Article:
I completed my doctoral thesis in 2005 but choose to pursue a portfolio career in order to ensure that I was able to write. I am simply most alive when writing. It is not just the process but also the reflection involved – problem solving, devising editing work – that I find most stimulating. Writing also allows me to explore the emotional landscape behind the historical narratives that I continue to research.
When I first began writing I described myself as a poet but it was through a case of opportunity and eventual conviction that I could more accurately describe myself as a writer. I had resumed writing seriously when I moved to Bristol in 1994 and joined Bristol Black Writers. I was working on my first anthology, Seasoned, when I had the opportunity to write drama for radio and for theatre. I have written across mediums ever since. My drama spans in-theatre, site-specific, large, medium, ensemble, two handers, writing for children, teenagers and adults. My radio work includes stories, essays and single drama although my last three dramas have now been packaged as a trilogy.
The opportunities for my writing continue to expand. I was one of five writers who created the libretto for Migrations — a critically received new work by the Welsh National Opera. I am currently working on a libretto for newly NPO-funded opera company Pegasus, and on a feature film treatment supported by the BFI.
Becoming a member of WritersMosaic has brought my work to a wider audience. Hitherto, my work has largely been known within the Southwest. Furthermore WritersMosaic has provided a platform and stimulus for my essay and article writing. Hugely inspired by James Baldwin, I previously lacked a space to express my interest in the essay form — a medium which unites my academic and creative impulses.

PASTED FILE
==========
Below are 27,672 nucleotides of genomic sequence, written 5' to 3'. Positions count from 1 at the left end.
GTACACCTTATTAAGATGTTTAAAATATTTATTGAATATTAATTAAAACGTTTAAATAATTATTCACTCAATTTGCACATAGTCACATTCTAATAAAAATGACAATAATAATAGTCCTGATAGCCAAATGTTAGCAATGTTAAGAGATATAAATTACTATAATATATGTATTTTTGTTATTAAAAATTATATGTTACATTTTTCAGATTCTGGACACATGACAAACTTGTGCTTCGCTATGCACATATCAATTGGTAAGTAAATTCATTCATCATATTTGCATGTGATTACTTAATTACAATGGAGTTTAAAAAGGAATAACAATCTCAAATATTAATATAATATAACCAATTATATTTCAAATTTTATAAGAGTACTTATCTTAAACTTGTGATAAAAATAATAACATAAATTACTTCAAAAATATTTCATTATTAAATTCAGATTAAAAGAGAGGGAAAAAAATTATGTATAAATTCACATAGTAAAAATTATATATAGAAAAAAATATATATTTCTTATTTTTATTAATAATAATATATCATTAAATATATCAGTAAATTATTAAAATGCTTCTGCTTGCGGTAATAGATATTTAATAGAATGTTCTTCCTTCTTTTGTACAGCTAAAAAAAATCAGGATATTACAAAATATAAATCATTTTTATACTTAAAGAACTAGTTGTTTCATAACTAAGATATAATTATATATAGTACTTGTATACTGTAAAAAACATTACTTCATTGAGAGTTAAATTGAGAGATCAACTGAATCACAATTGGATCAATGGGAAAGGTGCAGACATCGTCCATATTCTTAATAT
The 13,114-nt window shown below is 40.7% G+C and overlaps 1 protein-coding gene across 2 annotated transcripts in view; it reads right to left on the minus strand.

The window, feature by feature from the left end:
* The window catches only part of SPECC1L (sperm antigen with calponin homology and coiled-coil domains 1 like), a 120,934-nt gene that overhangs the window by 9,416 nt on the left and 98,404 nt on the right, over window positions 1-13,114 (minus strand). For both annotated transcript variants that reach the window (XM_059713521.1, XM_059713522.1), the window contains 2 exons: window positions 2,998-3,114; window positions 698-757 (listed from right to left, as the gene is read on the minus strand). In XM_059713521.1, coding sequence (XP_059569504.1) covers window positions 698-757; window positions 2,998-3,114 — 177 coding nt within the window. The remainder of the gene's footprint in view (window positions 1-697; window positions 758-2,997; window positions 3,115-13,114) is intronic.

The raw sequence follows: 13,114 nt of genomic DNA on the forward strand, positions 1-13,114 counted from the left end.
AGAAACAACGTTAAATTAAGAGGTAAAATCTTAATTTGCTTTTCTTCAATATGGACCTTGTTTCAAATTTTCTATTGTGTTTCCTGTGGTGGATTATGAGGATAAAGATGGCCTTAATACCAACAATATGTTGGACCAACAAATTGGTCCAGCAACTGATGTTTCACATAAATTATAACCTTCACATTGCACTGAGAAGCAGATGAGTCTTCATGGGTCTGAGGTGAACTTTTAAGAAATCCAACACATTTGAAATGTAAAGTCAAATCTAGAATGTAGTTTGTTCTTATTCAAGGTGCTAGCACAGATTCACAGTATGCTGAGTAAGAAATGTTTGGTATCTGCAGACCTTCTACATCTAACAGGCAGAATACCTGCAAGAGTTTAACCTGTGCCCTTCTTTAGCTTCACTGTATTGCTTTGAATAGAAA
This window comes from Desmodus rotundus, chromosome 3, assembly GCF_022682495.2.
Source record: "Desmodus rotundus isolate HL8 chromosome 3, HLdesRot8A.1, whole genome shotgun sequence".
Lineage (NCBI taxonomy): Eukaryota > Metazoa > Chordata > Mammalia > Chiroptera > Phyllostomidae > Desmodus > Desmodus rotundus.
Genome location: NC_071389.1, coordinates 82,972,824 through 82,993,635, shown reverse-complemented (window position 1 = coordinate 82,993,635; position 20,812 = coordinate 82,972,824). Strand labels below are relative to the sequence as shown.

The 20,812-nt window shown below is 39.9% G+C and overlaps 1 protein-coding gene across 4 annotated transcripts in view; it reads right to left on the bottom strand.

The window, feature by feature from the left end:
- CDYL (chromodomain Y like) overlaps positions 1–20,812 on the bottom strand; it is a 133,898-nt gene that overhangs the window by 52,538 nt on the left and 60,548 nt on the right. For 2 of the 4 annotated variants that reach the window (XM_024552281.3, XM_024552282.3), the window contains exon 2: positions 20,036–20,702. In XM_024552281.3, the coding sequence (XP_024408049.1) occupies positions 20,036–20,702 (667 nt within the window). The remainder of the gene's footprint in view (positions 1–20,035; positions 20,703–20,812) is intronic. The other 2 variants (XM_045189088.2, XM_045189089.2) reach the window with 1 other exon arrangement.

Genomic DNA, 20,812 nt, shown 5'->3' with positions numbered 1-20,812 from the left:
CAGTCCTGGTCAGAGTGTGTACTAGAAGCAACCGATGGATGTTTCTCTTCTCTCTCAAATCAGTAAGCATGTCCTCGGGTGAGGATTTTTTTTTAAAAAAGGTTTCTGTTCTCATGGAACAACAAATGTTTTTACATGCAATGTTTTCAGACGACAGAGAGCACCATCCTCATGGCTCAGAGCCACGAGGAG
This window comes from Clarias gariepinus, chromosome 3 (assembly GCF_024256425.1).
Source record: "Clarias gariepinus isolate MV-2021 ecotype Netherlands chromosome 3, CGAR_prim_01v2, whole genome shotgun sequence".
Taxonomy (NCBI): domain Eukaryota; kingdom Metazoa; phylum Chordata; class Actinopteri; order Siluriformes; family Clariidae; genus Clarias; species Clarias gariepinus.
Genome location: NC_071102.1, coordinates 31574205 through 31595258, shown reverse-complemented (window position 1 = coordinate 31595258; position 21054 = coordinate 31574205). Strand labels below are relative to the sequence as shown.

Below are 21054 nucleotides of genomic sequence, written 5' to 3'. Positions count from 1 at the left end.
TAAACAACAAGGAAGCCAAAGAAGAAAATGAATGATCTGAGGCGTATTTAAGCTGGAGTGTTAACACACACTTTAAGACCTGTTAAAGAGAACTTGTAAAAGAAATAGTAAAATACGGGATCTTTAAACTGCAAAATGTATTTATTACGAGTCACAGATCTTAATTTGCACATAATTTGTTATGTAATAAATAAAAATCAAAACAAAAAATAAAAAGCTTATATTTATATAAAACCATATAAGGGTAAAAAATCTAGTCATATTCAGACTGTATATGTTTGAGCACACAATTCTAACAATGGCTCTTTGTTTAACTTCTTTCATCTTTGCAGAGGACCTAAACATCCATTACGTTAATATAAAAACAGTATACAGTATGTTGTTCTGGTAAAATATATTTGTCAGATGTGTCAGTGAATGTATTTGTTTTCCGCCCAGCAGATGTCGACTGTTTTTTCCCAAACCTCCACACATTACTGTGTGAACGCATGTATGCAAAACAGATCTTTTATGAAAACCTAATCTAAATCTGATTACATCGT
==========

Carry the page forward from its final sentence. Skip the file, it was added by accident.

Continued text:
My work is informed by the diversity of voices that are part of my navigation of class, ethnic, and geographic communities. Incorporating these voices recognizes how they shaped my identity. In my formative years I had to make sense of a literary landscape that stretched from Keats to Chuck D. Now, as a writer, I try to reflect the actual richness and diversity of Black experience that I have encountered. In so doing I have eschewed notions of an essentialised Blackness. My work tries to challenge such narratives and to insist upon nuance and human dignity. I have for this reason become particularly drawn to Afro-futurism. The movement offers scope for visionary re-imagining. Economy, lyricism, voice and clarity are principles that I try to apply in my drama writing.
I am a largely self-taught writer or, rather, have learnt on the job. I have however recently begun teaching a creative-writing module with a special focus on the short story as part of a literature course at Bristol University. This has both been stimulating and fed back into my practice.